The Contra Costa County Probation Department is ending its use of solitary confinement for youth detained in juvenile hall as part of a settlement agreement that East Bay disability rights' activists announced today. This policy change, which advocates said is an unprecedented move that could serve as a model for juvenile detention facilities around the country, settles a prolonged legal dispute surrounding county probation officials' treatment of youth with disabilities.
The original class-action lawsuit
— which advocacy groups Disability Rights Advocates and Public Counsel filed on behalf of youth in Contra Costa Juvenile Hall — alleged that the county routinely locked young people with disabilities in small cells for up to 23 hours a day. The suit said that these cells barely had enough space for a bed and only had a narrow window that was the width of a hand. The organizations further contended that the youth confined to these cells were illegally denied access to education, including special education classes.
The probation department, under the terms of the new settlement agreement, will no longer use solitary confinement as a disciplinary tool, according
to the advocacy organizations. The agreement states that staff are also barred from using confinement for "administrative convenience, retaliation, staffing shortages or reasons other than a temporary response to behavior that threatens immediate harm to the youth or others."
The county will confine a youth resident of juvenile hall to his or her room for no more than four hours — and only if the individual's behavior poses an immediate safety threat, the groups said. The settlement further calls for experts to review the department's practices and implement changes to improve conditions for youth with disabilities. Those experts will monitor the department's actions for two years. The settlement
, which uses the term "room confinement," not "solitary," said:
Staff shall not place youth in continuous room confinement for longer than four hours. After four continuous hours, staff shall return the youth to the general population, develop special individualized programming for the youth, or consult with a qualified mental health professional about whether a youth’s behavior requires that he or she be transported to a mental health facility. As part of the expert review, the experts will consider whether and under what conditions it would be appropriate for the youth to remain in room confinement after the initial four hour period as part of special individualized programming, discussed below.
An agreement with the Contra Costa County Office of Education further stated that the county will retain an outside expert to evaluate its compliance with state and federal special education laws designed to protect the rights of students with disabilities in juvenile facilities.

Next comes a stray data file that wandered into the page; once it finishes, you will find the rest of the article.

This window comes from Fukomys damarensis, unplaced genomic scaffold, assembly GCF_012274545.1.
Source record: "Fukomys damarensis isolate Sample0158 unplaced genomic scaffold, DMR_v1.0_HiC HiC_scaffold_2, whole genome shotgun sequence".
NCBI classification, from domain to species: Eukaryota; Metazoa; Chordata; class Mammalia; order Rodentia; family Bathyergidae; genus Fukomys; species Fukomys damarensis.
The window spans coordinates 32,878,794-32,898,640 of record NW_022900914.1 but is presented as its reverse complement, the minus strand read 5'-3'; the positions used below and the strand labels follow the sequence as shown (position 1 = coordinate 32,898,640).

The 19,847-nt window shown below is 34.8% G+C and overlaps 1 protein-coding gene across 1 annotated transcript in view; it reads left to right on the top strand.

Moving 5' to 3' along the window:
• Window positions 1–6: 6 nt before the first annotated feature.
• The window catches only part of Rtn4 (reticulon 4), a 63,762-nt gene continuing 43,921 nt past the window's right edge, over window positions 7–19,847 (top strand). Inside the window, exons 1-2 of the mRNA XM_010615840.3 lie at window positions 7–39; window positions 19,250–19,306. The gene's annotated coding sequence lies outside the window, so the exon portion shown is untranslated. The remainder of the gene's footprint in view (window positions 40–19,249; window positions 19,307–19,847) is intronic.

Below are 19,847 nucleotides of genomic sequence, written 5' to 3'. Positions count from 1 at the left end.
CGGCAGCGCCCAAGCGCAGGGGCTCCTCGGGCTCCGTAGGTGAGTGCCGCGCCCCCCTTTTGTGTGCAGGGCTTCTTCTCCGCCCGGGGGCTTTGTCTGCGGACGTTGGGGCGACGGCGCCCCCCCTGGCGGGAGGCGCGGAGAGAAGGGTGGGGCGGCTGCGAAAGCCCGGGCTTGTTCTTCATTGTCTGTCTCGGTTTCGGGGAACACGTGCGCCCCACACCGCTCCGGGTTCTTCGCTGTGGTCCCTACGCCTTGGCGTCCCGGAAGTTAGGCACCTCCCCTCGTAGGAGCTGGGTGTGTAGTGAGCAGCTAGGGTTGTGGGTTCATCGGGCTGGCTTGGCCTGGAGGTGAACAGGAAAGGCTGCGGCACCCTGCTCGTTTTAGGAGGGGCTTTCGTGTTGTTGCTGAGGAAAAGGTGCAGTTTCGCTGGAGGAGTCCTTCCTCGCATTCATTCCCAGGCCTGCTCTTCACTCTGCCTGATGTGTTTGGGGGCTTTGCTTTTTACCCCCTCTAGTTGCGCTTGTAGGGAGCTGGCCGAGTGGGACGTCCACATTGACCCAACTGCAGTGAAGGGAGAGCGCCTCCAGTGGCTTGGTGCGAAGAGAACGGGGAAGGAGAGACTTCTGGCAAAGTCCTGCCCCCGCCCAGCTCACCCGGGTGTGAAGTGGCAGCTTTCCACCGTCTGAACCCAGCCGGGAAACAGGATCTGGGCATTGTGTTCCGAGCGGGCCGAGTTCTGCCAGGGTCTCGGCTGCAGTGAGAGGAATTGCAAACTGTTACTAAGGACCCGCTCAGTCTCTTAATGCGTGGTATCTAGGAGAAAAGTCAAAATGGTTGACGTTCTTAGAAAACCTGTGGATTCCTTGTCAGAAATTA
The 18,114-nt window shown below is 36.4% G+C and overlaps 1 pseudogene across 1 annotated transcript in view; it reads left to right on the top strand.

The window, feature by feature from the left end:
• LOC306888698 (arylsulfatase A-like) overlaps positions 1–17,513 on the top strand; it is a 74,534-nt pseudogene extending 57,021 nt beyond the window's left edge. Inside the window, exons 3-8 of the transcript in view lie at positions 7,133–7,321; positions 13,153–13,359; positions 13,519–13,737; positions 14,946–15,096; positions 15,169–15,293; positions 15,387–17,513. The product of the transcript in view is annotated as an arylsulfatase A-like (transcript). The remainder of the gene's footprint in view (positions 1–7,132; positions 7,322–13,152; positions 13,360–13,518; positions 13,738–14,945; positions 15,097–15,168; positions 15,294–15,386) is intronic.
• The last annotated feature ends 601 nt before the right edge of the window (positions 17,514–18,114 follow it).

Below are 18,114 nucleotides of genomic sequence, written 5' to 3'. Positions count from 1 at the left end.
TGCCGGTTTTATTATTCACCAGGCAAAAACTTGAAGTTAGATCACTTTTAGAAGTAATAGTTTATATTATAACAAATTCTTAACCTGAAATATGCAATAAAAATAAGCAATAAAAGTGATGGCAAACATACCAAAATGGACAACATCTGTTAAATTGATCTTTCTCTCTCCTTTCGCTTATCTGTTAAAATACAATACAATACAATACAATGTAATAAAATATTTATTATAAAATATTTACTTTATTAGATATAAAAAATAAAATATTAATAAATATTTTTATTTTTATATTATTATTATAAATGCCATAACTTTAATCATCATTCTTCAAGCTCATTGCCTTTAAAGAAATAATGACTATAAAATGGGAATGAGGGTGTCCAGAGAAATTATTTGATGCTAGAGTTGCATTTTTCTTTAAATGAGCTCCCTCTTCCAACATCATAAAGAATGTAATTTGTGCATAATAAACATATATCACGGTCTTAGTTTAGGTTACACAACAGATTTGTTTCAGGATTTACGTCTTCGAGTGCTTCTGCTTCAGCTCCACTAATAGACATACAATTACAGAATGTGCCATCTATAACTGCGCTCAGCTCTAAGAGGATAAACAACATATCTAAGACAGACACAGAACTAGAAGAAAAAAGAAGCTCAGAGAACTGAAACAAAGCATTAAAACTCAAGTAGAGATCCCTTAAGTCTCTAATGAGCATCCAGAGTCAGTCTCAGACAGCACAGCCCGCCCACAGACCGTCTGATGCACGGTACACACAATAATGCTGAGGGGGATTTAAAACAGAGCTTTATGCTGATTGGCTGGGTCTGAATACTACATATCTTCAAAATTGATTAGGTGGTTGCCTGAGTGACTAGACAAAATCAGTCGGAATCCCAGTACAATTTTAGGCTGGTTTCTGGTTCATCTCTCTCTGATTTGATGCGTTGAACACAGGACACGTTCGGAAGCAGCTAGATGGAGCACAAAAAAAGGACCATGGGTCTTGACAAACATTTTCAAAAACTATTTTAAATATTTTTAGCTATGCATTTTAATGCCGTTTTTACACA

The announcement of the agreement comes a year after officials with the US Department of Justice and US Department of Education
criticized Contra Costa County for its use of solitary confinement for youth — and for allegedly refusing to let these youth access education during this punishment.
In the Express
' original story on the legal battle, this is how CiCi — mother of one of the defendants — described the impact of solitary confinement on her son:
The whole situation with my son's mental breakdown, I believe, came from juvenile hall. My son has never been withdrawn, not able to speak, not able to think. He couldn't remember dates, times, places. ...
My son continuously tells me, 'Mom, I'm not crazy. I know I should be in school every day.' But somehow with him being in juvenile hall, I just don't see any hope.
In a statement released today, CiCi, who has only gone by her first name to protect her son's identity, said: "It is too late for my son. The damage that Contra Costa County did to him by placing him in solitary confinement for so many days is done. I may never get my baby back, the boy that I knew before they locked him away again and again and again. But I kept fighting for these settlements because I don't want any other mother to go through what I have gone through."
CiCi's son was allegedly in solitary confinement for more than 100 days, suffered a psychotic break, and ended up smearing feces on the wall of his cell, according to his lawyers.
The news of the settlement also comes as East Bay advocates are pushing statewide legislation to limit the use of solitary confinement in juvenile facilities. Senate Bill 124, from Senator Mark Leno
(D-San Francisco) and co-sponsored by the Oakland-based Ella Baker Center for Human Rights
, would establish specific circumstances in which both state and county juvenile correctional facilities would be allowed to use solitary confinement. Similar to the Contra Costa County agreement unveiled today, SB 124 would only permit this kind of confinement in cases in which an individual "poses an immediate and substantial risk of harm to the security of the facility" or "poses an immediate and substantial risk of harm to others that is not the result of a mental disorder." That bill would also establish a four-hour limit.
Despite this new settlement and the criticism last year from the feds, Contra Costa County officials are still disputing the original allegations and downplaying the accusations of the advocates. Terry Koehne, spokesman for the county office of education, told the Bay Area News Group
that students were pulled out of their classrooms for safety and disciplinary reasons and were essentially "sent to their rooms." Koehne said: "This is attorneys padding their pockets at the expense of our students and it's wrong and it's shameful. The only true outcome is that we're looking at having further study (of policies and practices). There's no single pivotal reform achieved by this case, so it did not need to go on 18 months and cost over $1 million."
You can read the full settlement here